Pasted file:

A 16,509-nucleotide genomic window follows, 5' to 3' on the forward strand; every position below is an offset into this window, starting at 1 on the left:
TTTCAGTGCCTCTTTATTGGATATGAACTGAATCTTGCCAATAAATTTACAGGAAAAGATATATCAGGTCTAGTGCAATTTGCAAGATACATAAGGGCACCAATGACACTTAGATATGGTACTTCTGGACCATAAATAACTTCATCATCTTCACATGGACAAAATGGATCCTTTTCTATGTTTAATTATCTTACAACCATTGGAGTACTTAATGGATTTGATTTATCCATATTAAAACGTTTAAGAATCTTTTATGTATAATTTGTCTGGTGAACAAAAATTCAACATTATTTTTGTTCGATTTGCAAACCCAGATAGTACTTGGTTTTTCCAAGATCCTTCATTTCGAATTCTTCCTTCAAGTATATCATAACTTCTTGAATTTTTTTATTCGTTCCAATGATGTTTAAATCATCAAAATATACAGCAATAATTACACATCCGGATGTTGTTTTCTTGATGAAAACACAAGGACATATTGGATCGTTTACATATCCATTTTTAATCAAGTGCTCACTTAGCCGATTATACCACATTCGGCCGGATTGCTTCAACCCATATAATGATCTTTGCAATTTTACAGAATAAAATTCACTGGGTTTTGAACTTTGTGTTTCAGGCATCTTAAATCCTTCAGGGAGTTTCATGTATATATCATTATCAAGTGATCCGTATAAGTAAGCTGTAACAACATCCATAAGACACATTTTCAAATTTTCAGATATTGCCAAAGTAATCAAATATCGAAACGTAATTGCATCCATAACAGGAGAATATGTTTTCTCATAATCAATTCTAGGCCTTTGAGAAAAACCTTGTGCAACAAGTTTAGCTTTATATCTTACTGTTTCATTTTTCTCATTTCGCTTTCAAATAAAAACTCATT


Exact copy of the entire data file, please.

A 16,509-nucleotide genomic window follows, 5' to 3' on the forward strand; every position below is an offset into this window, starting at 1 on the left:
TTTCAGTGCCTCTTTATTGGATATGAACTGAATCTTGCCAATAAATTTACAGGAAAAGATATATCAGGTCTAGTGCAATTTGCAAGATACATAAGGGCACCAATGACACTTAGATATGGTACTTCTGGACCATAAATAACTTCATCATCTTCACATGGACAAAATGGATCCTTTTCTATGTTTAATTATCTTACAACCATTGGAGTACTTAATGGATTTGATTTATCCATATTAAAACGTTTAAGAATCTTTTATGTATAATTTGTCTGGTGAACAAAAATTCAACATTATTTTTGTTCGATTTGCAAACCCAGATAGTACTTGGTTTTTCCAAGATCCTTCATTTCGAATTCTTCCTTCAAGTATATCATAACTTCTTGAATTTTTTTATTCGTTCCAATGATGTTTAAATCATCAAAATATACAGCAATAATTACACATCCGGATGTTGTTTTCTTGATGAAAACACAAGGACATATTGGATCGTTTACATATCCATTTTTAATCAAGTGCTCACTTAGCCGATTATACCACATTCGGCCGGATTGCTTCAACCCATATAATGATCTTTGCAATTTTACAGAATAAAATTCACTGGGTTTTGAACTTTGTGTTTCAGGCATCTTAAATCCTTCAGGGAGTTTCATGTATATATCATTATCAAGTGATCCGTATAAGTAAGCTGTAACAACATCCATAAGACACATTTTCAAATTTTCAGATATTGCCAAAGTAATCAAATATCGAAACGTAATTGCATCCATAACAGGAGAATATGTTTTCTCATAATCAATTCTAGGCCTTTGAGAAAAACCTTGTGCAACAAGTTTAGCTTTATATCTTACTGTTTCATTTTTCTCATTTCGCTTTCAAATAAAAACTCATT